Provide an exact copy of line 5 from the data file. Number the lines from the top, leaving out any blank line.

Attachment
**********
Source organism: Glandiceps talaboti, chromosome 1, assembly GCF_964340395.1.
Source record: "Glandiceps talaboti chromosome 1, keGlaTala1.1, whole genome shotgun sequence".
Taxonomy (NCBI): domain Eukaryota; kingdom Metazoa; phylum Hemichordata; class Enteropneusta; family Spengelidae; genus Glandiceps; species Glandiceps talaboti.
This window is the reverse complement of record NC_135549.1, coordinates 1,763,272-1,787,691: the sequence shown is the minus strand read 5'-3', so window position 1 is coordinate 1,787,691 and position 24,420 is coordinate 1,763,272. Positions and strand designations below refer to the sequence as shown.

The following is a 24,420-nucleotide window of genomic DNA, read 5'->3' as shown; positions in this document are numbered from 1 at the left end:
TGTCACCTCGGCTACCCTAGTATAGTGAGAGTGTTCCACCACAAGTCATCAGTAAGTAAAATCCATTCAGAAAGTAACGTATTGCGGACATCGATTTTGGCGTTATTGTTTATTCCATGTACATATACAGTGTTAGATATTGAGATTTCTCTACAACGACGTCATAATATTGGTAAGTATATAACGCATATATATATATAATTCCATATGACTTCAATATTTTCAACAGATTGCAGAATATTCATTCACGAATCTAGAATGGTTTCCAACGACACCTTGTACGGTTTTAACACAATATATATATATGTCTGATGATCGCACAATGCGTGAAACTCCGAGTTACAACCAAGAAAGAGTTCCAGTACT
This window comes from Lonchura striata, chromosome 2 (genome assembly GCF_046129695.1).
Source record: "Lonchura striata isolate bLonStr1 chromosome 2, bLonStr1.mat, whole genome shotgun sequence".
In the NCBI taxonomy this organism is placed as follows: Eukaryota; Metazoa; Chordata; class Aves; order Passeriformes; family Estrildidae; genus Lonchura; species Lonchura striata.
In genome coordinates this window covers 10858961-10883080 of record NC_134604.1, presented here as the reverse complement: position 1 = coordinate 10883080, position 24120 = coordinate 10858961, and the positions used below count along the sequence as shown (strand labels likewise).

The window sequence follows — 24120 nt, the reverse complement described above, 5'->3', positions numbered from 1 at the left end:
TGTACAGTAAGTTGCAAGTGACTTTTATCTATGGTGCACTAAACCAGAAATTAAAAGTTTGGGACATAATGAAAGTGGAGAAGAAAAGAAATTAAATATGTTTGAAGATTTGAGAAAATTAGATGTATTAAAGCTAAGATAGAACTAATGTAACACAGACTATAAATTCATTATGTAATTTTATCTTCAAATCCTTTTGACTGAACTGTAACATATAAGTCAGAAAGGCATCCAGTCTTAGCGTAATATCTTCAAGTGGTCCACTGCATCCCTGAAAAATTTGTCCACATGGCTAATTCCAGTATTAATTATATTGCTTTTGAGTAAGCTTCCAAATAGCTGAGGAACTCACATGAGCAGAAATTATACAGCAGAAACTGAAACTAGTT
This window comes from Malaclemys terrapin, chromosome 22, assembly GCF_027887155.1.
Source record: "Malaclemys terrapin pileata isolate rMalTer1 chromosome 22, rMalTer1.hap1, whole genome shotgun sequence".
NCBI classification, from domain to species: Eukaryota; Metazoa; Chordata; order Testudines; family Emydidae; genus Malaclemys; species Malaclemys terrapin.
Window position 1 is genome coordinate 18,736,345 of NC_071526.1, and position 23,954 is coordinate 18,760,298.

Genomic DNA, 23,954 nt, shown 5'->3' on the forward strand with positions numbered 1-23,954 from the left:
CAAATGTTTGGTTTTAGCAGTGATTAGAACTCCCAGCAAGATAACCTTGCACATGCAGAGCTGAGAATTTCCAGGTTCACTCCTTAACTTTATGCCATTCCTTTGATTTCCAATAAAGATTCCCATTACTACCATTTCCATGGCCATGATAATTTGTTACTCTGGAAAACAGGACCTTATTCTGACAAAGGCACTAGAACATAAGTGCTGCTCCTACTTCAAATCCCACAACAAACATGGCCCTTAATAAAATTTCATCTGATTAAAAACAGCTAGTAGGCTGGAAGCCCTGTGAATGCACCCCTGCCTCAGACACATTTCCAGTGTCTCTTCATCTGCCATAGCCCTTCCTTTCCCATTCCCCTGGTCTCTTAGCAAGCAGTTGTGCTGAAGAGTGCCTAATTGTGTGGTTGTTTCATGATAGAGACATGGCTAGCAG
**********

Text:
The following is a 24,420-nucleotide window of genomic DNA, read 5'->3' as shown; positions in this document are numbered from 1 at the left end: